I’ve asked Jay Goodrich to provide a few technical details on macro lenses and how extension tubes work:
To understand macro lenses you must first understand how a lens focuses on a subject. As you twist the focus ring, the glass optics inside move forward and back. Want to focus closer? Move the glass further from the sensor. Want to focus at 1:1 magnification? (1:1 happens when the object you are shooting is the same size on the sensor as it is in real life such as a quarter or butterfly’s wing filling the frame) Then your lens must be able to move the optics away from the sensor a distance equal to the focal length of your lens (This will vary based on the crop factor of your sensor). In other words if your 100mm lens can move 100mm from the sensor, you have a ‘macro lens’ able to focus close enough for objects to appear life size on the sensor. A 100mm macro lens will be able to achieve 1:1 (lifesize) at twice the distance from your subject than a 50mm macro lens would.
But what if your 100mm lens is not a “macro lens”? That simply means it is not able to move the optics a full 100mm from the sensor. Perhaps it can only move them 75mm and thus it can’t quite focus close enough to fill the frame with the butterfly’s wing. An extension tube is spacer that fits between your camera and lens and they come in various thicknesses. Having no glass at all they do not impact your image quality as a magnifying filter (also used for macro photography) would. So if you were to put a 25mm extension tube on the back of your “non macro” 100mm lens – you would then be able to achieve the full 100mm (75+25) of extension necessary to photograph your subject at 1:1 or 1x magnification.
So what does Art use in the field? He will add extension tubes between his 70-200 f4 lens. Without them, the lens has a minimum focusing distance of 1.2m and a magnification of .21x (about 1/5th life size). Adding a 25mm extension tube allows him to move in closer and achieve .42x life size. Stack additional extension tubes behind the lens and he’s able to focus even closer yet – all without adding an additional lens to his bag.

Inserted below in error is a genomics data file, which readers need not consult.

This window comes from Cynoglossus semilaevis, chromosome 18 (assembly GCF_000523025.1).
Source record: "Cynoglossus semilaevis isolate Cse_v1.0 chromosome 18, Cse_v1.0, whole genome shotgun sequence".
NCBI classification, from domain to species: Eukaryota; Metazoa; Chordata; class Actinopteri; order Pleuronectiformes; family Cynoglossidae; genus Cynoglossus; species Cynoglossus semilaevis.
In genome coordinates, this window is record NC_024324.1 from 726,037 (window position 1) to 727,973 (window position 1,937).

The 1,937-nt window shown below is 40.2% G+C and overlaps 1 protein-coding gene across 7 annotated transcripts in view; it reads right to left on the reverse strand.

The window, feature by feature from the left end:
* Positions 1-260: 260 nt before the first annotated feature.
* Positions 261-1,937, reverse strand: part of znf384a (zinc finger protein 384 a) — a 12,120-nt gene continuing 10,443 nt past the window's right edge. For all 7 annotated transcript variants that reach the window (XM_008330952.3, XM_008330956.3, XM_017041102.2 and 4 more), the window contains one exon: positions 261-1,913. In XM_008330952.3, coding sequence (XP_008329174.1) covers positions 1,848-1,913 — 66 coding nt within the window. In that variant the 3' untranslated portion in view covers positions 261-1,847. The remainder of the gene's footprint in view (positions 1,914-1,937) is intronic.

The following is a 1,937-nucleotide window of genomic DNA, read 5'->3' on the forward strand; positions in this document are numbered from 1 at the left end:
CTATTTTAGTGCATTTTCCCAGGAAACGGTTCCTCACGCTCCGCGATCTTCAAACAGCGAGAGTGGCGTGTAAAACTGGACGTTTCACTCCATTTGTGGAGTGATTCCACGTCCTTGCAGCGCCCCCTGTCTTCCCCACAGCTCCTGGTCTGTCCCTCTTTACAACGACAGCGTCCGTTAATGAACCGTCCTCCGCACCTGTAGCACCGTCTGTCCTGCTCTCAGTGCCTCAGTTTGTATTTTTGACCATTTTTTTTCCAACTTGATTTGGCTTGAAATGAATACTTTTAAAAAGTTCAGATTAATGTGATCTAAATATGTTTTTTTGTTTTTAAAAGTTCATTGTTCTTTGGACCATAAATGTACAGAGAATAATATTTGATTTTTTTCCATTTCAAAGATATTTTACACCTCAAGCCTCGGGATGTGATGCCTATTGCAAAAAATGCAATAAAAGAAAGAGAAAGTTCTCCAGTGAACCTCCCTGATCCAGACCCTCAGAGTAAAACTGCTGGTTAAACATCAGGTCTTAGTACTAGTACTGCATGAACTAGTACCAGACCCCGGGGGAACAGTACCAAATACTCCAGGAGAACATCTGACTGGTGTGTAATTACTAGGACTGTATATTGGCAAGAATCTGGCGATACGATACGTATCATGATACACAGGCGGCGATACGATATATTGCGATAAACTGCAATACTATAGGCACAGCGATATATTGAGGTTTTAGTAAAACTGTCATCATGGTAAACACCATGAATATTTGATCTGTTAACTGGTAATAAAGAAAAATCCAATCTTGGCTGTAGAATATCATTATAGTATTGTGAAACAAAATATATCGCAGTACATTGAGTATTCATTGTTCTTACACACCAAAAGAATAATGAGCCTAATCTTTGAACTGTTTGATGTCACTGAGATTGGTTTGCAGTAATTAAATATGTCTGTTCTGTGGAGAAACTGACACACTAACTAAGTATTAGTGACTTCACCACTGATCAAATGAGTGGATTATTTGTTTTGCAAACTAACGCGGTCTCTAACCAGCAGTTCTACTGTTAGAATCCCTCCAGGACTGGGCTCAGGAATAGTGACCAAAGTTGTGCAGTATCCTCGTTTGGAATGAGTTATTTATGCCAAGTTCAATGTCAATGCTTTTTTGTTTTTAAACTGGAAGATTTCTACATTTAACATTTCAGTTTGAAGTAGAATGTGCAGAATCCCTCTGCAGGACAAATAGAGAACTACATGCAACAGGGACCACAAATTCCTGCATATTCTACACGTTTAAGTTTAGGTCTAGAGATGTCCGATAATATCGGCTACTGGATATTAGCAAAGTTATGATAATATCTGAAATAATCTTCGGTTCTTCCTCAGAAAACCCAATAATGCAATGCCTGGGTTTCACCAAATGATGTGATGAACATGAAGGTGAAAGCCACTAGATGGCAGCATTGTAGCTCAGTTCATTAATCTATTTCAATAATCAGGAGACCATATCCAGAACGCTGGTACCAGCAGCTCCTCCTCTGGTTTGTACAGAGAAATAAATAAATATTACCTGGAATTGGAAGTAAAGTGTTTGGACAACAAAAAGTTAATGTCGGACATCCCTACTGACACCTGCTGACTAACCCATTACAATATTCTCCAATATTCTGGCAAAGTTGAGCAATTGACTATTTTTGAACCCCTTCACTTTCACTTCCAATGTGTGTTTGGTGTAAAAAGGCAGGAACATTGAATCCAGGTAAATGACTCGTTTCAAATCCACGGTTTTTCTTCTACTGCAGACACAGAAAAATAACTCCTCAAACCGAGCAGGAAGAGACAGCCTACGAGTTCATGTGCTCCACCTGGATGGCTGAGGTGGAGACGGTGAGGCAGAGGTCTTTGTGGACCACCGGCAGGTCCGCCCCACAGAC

If you enjoy shooting macro subjects, an investment in a true macro lens is worthwhile. While extension tubes allow you to “make one” on the fly, they must be removed to allow the lens to again focus on distant objects and to infinity. You can even purchase a macro lens with enough extension built in to achieve up to 5x magnification – filling the frame with the eye of a praying mantis.
Most of the time stopping down to f22 and keeping your sensor plane parallel to your subject will give you enough depth of field to cover your subject. If not, you may need to “rack focus”, shooting several images with the focus point first on the leading edge of the subject with each subsequent image focusing a little further into the composition until you reach the furthest point you want in focus. Later you combine the images with Photoshop or Helicon Focus; the combined image will then look sharp across the entire scene from front to back.
I use macro photography to abstract the patterns, lines and texture found in nature; to give the viewer a different taken on an old subject. We’ve all seen photographs of flowers, force your audience to think a little, to tilt their head as they wrap their imaginations around your composition.
You can abstract just about anything you find in nature and even man-made objects. By framing tight on your subject you are able to show a pattern that is lost when looking at the whole. Your image allows a new appreciation for the subject which is unavailable without the photograph to isolate and show only what you, the artist behind the camera, is allowing the viewer to see.
Patterns come from the repetition of shape and textures, thus it is possible to get too close and not show enough of your subject, losing the magic of the pattern you had intended to show. If you love ferns for their delicate pattern of leaves, get in close, focus your attention on just one frond and enjoy the gentle curve of the main stem while playing with the beauty of the individual leaves branching out while ever decreasing in size to either side. A fully symmetric composition with the frond in the center makes a different, but equally effective statement as drawing the frond out of a corner diagonally, try it both ways to see what you like.
Sometimes if I am lacking for inspiration I’ll create a little vignette, a story, with the elements around me. On a beach I may grab some bits of seaweed, a shell, perhaps a dead crab or some muscles, and a bit of drift wood. I’ll loosely arrange these so as not to appear too deliberate or forced and play with the composition. This exercise can help to open me up to other options around me as I begin to see line and form that I may not have seen otherwise.